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For A Second Week, The Markets Are Tranquil (Technically Speaking For 4/27-5/1)

May 01, 2020 4:56 PM ETSPY, QQQ, IWM, IEF5 Comments
Hale Stewart profile picture
Hale Stewart


  • The credit markets are still in decent shape.
  • The economy is now in a technical recession.
  • Overall, the markets are relatively tranquil.

For the last 5-6 weeks, I've been focusing more on the credit markets for two reasons: 1.) The then-incoming data didn't represent the true economic picture, and 2.) The primary policy-making goal for the first part of the pandemic was to keep the economy from collapsing due to the extreme nature of the lockdown.

Over the last few weeks, we've developed a clearer picture of the economic damage -- and it's severe. This isn't a surprise; when the wave of lockdowns picked up, economists universally noted that the decline would produce the worst economic data we'd see in our lifetimes. I'm now including it to provide the standard macroeconomic backdrop required for any investment analysis.

Let's still take a look at a few credit market statistics, which are still positive.After spiking, AAA bonds (in blue) and BBB bonds (in red) have moved lower. AAA bonds have returned to their low levels; BBB rates are still elevated, but reasonably so given the situation. CCC yields are still high, but below levels hit during the oil market meltdown in 2015-2016.

Finally, while financial stress inched higher last week, it is still below levels from a few weeks ago. This indicates that the Fed's policy actions have greatly calmed the markets.

Next, let's turn to this week's two key releases from the BEA -- GDP and personal income. GDP was 4.8% lower:Personal income and consumption were also lower; the former dropped 2% while the latter was 7.3% lower (in chained dollars).

Let's intermix the graphs from these reports, starting with consumption data, which is reported monthly:Durable goods purchases (in blue) cratered; they were off nearly 15%. This is understandable since consumers don't make large purchases during periods of economic uncertainty. However, the big reason for the historic drop in consumption was the large drop in service spending (in green), which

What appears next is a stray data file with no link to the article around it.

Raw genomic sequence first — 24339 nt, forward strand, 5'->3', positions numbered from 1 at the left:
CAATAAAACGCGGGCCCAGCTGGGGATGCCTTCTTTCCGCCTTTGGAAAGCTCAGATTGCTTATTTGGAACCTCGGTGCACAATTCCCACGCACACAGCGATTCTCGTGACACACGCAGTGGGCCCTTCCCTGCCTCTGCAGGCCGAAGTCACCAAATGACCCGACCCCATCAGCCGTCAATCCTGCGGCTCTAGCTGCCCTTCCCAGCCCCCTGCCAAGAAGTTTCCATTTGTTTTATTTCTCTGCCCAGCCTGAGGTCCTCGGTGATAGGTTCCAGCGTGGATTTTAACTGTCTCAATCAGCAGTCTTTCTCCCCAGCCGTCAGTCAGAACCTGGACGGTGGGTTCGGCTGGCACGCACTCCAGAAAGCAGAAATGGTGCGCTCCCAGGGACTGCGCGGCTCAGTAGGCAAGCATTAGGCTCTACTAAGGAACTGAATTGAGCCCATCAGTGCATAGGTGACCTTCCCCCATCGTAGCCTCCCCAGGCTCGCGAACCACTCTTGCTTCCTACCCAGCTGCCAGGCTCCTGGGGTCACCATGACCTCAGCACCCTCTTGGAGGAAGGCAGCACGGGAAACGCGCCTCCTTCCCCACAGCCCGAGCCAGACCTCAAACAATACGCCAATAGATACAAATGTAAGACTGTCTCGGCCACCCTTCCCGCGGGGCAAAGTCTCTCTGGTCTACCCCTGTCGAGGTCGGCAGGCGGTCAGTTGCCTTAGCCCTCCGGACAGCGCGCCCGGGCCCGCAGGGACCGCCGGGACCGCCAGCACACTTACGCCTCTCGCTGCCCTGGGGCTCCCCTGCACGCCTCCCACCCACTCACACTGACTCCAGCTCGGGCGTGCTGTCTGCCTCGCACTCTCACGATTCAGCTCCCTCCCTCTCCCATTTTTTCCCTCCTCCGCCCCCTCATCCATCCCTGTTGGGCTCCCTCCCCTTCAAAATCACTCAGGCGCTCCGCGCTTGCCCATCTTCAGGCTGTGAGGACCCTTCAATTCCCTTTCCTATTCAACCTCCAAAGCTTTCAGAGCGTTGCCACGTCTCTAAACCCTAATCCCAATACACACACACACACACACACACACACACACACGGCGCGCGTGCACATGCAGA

This article was written by

Hale Stewart profile picture
Hale Stewart spent 5 years as a bond broker in the late 1990s before returning to law school in the early 2000s. He is currently a tax lawyer in Houston, Texas. He has an LLM in domestic and international taxation (MagnaCumLaude). He is the author of the book The Lifetime Income Security Solution. Follow me on Twitter at @originalbonddadYou can read his legal analysis on his law office's blog.

Analyst’s Disclosure: I/we have no positions in any stocks mentioned, and no plans to initiate any positions within the next 72 hours. I wrote this article myself, and it expresses my own opinions. I am not receiving compensation for it (other than from Seeking Alpha). I have no business relationship with any company whose stock is mentioned in this article.

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Comments (5)

Good data and commentary.
Addams Family Trust profile picture
simply looking in the mirror? no conclusion?
Wantingtotravelagain profile picture
This week was basically a push...felt worse but don't let that fool you.
Odd title for an article on a day when the DOW drops more than 600 points.
The calm before the storm
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